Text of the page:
Fatal Plane Crash At Travis Air Force Base Cancels Airshow

A Stearman biplane crashed during the Thunder Over Solano Air Show at the Travis Air Force Base in Fairfield, California, Sunday afternoon, killing the 77-year-old pilot, the FAA said.

Local emergency responders were at the scene of the crash. The thousands of people attending the show were told to leave.

The official Facebook page of Travis Air Force Base posted a message around 2:40 p.m. which said the air show had been canceled due to the crash:

"The Travis Air Expo has been canceled due to the aircraft crash of an aerial performer. Guests of the base should comply with Security Forces instruction to exit the installation. Security Forces requests for individuals to provide photo and video footage of the crash to assist in the investigation. Call 424-2000 for more information about photo and video collection."

The pilot, well-known in the local flying community, was identified as 77-year-old Eddie Andreini of Half Moon Bay. NBC Bay Area has learned he was performing an "acrobatic aerial maneuver" around 2 p.m. when he crashed, according to Col. David Mott of Travis Air Force Base.

Andreini was a decorated and experienced pilot and was inducted into the International Council of Air Shows Hall of Fame just last year. According to Andreini's web site, he had been flying since he was 16 years old and had been an air show stunt pilot for 25 years.

"It’s a really tragic way to end the show," said Ashleigh Carter, a family friend of Andreini. "He was doing great up until that point, and I know he’s been doing it for years. It’s a big shock.”

Andreini was in the middle of what is called cutting the ribbon, something he had done many times before. But something terrible happened in Sunday's low-flying acrobatic maneuver.

“I saw the performer perform an inverted, and he was flying approximately 40-50 feet from the runway," witness Brian Stokes said. "And then, his plane kind of stair-stepped, then impacted the runway in an inverted formation, upside down.”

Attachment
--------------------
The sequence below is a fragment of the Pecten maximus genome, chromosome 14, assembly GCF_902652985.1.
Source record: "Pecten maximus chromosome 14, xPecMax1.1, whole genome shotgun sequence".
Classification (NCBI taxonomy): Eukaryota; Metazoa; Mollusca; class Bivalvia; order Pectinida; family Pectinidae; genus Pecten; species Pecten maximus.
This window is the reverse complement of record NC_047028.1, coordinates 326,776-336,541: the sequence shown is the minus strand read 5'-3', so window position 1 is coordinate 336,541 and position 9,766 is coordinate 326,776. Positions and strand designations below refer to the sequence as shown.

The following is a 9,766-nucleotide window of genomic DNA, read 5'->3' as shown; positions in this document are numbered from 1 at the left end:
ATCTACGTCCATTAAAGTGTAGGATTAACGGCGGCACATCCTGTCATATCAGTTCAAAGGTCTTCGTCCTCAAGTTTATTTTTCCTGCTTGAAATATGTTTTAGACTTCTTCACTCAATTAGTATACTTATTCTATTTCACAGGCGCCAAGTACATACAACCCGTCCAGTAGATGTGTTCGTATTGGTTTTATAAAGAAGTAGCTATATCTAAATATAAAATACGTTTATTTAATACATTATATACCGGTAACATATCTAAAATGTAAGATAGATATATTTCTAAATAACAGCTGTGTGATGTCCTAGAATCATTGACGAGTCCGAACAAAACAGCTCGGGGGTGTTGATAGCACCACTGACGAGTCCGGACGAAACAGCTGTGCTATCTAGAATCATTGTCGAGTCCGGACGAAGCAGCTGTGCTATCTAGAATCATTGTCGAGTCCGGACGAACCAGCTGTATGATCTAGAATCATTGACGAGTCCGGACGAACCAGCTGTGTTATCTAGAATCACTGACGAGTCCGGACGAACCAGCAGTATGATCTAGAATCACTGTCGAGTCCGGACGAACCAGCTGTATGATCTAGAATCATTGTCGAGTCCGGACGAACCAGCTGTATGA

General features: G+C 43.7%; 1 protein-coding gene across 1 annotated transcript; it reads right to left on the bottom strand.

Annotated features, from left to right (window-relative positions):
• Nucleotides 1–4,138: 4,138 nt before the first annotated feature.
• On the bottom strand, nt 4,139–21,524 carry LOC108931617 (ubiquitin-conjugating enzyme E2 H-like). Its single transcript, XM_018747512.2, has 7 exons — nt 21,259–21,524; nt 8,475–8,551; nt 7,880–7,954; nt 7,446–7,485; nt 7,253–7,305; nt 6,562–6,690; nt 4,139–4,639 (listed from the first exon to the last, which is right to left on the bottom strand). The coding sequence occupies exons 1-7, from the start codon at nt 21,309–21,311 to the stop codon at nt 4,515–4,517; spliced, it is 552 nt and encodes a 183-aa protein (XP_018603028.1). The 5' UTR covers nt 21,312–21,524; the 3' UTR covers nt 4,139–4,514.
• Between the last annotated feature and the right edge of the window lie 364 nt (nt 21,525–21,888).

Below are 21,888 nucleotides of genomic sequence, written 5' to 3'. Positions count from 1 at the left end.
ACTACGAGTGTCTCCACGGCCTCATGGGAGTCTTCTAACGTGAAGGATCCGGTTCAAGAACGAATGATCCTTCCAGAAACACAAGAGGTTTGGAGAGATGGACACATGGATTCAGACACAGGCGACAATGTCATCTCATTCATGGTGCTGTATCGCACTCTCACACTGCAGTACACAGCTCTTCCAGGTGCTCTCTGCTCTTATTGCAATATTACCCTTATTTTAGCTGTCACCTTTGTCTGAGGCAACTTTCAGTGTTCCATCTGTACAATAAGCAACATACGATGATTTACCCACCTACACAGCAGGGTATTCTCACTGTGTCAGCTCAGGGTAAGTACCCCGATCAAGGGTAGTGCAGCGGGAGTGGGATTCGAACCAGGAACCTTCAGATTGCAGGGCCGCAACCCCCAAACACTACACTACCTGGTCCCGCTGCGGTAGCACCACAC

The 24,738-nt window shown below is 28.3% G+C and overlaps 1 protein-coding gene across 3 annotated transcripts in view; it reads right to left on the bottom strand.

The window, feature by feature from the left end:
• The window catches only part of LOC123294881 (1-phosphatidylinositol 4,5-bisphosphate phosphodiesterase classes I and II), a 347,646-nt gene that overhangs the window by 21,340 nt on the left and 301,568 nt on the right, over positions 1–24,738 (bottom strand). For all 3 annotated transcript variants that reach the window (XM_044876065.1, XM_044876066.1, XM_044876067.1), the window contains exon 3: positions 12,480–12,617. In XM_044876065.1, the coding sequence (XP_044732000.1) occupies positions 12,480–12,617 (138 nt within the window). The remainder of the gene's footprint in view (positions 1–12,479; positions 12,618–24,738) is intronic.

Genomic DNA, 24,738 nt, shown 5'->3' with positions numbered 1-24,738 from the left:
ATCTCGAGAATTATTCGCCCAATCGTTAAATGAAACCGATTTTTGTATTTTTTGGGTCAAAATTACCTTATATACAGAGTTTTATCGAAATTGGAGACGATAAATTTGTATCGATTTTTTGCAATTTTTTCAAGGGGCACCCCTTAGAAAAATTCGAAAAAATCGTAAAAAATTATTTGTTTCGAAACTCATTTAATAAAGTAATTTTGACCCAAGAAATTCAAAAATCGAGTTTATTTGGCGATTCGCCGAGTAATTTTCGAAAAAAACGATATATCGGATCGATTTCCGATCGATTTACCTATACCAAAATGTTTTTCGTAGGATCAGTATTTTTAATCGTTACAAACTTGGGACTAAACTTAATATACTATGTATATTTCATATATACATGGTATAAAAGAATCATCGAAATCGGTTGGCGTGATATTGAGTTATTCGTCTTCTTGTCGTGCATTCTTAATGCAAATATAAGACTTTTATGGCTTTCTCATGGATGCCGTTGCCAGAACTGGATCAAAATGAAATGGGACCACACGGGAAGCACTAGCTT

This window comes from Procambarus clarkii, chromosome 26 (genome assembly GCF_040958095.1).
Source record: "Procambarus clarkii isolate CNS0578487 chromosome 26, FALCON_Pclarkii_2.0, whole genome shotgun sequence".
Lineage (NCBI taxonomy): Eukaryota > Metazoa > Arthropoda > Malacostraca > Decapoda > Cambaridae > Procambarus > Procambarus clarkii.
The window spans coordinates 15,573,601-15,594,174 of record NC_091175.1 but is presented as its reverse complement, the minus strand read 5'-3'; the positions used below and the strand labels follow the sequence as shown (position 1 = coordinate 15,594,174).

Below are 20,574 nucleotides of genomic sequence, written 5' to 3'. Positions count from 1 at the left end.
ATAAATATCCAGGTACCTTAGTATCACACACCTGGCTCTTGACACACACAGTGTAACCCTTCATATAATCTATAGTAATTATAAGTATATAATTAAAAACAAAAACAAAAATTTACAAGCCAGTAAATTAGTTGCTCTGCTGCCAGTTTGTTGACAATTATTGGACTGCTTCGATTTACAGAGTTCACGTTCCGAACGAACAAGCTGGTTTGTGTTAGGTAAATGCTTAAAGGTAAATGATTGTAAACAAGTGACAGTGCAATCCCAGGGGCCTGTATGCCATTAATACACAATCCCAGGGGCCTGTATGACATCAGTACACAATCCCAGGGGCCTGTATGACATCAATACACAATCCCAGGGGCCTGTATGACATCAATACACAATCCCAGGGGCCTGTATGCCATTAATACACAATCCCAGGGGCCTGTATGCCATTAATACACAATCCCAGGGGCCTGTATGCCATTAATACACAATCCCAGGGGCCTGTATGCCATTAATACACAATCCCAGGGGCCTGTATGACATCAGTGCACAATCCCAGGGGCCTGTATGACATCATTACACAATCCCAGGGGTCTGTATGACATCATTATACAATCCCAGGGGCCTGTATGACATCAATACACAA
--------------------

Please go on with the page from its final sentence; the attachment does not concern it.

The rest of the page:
“Several minutes had passed before the flames happened and then started in the rear section forward," another family friend Matthew Carter said. "And that was that.”

Eyewitness pictures and video on Twitter and Instagram caught the smoky aftermath of the fatal plane crash, showing thick black smoke and fire engines rushing to the scene. It was an abrupt end to the popular air show, a two-day event that hasn't been held for three years.

Berkeley resident Urso Chappell tweeted out a picture from the parking lot.

"This is not what you want to see at an air show. A bi-plane crashed here at Travis Air Force Base." Chappell tweeted.

Chappell told NBC Bay Area that "he did not see the accident happen, just the horrible aftermath."

"I had already left the air show and was in the parking lot. I just saw fire trucks heading toward the tarmac," he said.

A KCRA 3 employee who was at the air show said the biplane flew into the ground while flying upside down, the station reported.

No spectators were injured, and the NTSB is now investigating the cause of the crash.

Some wondered how much of a role the gusty winds played.

“If we look at yesterday, winds were much greater, stronger," Mott said. "Gusts coming down the runway. What I can tell you is winds were approximately 10-15 knots [15-20 miles per hour].” 

Wind in the area has been known to pick up in the afternoon.

The Stearman biplane is a World War II-era aircraft built in 1944.

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